Art News & Views

Musings from Chennai

June - July 2011
by Vaishnavi Ramanathan

This month's Musings from Chennai will look at the works of Rajendran whose works present an interesting case on tradition and its creation. Rajendran was an artist belonging to the Irula tribe of the Nilgiris, a tribe known for its skill in catching rats and snakes. A few decades back the tribe was relocated to Chenglepet district near Chennai. Around the year 2000, Dakshina Chitra, a heritage centre in Chennai conducted an artistic experiment to understand if the Irulas might have had a visual art tradition which might have subsequently been lost during this migration. So art materials were provided to Irulas and as a result a few artists emerged, the most significant being Rajendran1.

Rajendran's vivid paintings range from personal narratives such as drawings of his dream home to 'community'2 narratives based on the Irula life of capturing reptiles. These narratives are often structured along a diagonal or an undulating line that cuts across the picture space. This along with the predominant use of primary colours creates a sense of dynamism in the works.

Viewing Rajendran's works for the first time one is struck by the size of the animals and reptiles represented. On closer look, the figures accompanying the reptiles become visible. However, the recognizable narrative of man dominating nature or vice-versa is subverted here since man not only slips between the role of the hunter and the hunted but at times even negates both roles by peacefully coexisting with the reptiles. The space in his painting is also very unique since it plays with the dualities of fantasy and reality- that is, the assumption that the creatures in Rajendran's paintings are purely fantastic or they are expressionistic depictions of the reptilian world around. However, these paintings point towards a third possibility; a viewer, who is unfamiliar with animals might 'imagine' that what he/she is seeing belongs to a 'reality' that he/she is not familiar with, even when the figures may actually be from the artist's imagination.

Often the idea that one has seen the kind of images in Rajendran's paintings somewhere yet nowhere arises. This is evident in the common reaction to ascribe these works to an elsewhere space, that of other tribal traditions that one is more familiar with3. Perhaps this brings to the fore the issues related to a 'contemporary tribal artist' with regard to the individual and the establishment of a community style. While Rajendran like Jangrah Singh Shyam died young, he did so before he could establish an 'Irula style' of painting. The position of Rajendran's oeuvre perhaps points to the disparate role that death plays in the life of an artist. While the death of a 'contemporary artist' alters evaluative standards used to understand his/her work- increased prices and a need to document his/her body of works, the death of an artist associated with a community, before the establishment of a 'tradition' often creates a form of amnesia and a queasiness about locating the artist's works.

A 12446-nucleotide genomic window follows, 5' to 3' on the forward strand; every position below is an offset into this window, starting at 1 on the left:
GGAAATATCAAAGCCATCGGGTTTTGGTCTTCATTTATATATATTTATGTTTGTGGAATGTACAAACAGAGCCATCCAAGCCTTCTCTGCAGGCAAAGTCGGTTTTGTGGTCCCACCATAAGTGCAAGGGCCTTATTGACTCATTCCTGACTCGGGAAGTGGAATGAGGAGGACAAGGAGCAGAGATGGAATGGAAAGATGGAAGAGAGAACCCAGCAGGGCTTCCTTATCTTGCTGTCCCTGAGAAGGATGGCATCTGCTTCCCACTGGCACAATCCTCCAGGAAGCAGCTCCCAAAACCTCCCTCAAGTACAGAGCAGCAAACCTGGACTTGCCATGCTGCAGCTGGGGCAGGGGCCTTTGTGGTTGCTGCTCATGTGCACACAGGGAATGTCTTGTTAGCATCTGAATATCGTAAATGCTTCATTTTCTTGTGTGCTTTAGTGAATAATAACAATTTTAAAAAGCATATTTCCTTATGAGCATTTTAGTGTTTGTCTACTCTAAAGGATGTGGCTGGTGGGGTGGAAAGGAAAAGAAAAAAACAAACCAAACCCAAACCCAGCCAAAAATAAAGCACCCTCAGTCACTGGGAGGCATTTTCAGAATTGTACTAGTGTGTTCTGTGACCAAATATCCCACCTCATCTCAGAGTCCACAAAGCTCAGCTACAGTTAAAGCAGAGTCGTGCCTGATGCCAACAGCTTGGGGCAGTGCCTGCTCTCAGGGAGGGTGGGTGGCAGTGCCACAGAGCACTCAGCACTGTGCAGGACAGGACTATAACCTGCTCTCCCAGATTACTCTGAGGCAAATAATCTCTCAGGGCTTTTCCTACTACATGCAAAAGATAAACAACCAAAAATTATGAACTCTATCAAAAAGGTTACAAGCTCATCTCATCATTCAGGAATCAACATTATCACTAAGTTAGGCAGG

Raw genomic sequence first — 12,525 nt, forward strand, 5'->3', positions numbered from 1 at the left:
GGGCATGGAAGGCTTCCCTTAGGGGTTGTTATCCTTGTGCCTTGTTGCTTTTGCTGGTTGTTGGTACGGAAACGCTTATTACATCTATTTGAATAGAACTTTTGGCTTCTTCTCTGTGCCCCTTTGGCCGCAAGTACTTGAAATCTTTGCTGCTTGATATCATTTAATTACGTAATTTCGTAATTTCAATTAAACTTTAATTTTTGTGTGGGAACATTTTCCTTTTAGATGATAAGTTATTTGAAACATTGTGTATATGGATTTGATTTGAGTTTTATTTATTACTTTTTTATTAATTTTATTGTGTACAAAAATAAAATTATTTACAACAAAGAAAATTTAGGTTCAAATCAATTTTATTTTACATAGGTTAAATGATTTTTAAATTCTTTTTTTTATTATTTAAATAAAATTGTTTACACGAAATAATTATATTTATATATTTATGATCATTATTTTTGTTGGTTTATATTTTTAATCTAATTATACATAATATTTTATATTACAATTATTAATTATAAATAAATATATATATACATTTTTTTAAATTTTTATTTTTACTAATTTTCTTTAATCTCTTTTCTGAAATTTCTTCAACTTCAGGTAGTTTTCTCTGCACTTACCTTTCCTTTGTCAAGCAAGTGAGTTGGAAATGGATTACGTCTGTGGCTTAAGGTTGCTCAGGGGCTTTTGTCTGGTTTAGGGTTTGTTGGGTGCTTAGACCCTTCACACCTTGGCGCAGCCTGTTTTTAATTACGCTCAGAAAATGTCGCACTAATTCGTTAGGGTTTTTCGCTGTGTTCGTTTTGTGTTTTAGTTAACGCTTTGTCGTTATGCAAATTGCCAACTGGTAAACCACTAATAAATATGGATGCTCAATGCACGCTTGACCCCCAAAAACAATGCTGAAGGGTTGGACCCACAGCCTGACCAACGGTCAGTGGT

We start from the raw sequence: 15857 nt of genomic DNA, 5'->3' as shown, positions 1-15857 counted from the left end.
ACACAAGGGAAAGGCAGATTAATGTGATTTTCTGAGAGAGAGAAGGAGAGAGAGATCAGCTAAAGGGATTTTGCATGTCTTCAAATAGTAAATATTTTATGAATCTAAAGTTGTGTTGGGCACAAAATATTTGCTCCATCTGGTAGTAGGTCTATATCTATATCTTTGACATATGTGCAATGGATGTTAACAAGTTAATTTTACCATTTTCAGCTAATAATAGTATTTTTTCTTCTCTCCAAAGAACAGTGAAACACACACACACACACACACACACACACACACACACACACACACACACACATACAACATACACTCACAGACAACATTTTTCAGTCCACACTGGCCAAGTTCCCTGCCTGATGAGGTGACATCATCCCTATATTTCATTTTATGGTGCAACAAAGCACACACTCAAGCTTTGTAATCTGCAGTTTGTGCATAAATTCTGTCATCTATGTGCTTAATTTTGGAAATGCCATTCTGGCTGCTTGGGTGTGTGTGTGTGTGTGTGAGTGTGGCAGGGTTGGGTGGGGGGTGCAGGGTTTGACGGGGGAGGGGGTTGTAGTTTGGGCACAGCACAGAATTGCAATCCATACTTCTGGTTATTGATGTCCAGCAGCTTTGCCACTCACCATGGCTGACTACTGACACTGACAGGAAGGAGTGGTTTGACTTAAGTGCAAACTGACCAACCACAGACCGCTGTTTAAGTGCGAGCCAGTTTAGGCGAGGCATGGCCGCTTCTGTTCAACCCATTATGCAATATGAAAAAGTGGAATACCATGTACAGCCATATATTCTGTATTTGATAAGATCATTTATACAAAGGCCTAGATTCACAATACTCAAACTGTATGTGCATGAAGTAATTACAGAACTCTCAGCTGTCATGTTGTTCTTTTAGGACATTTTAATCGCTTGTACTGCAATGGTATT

1ExC-Sites of Recurrence, Madras Craft Foundation, 2003

2The dominance of reptilian forms in his paintings not only speaks of the importance of these animals in Irula life and history but also points to the artists referring to another tradition; that of films such as Godzilla, Jurassic Park etc. that would have been available to these artists in the form of dubbed films. Thus the community narrative that Rajendran draws upon is also one that extends outside the 'community'.

3Rajendran's paintings address viewers in different ways. The perception of these paintings by a person with a rural background or with an interest in animals would be different from a person who is unfamiliar with animals. Yet when Rajendran's paintings are viewed in association with the Irula community, the reaction to the works is in many ways similar, since the 'layman' as well as well as those familiar with the Irula community are unaware of the existence of an 'Irula art tradition'.

Images Courtesy: Collections of DakshinaChitra


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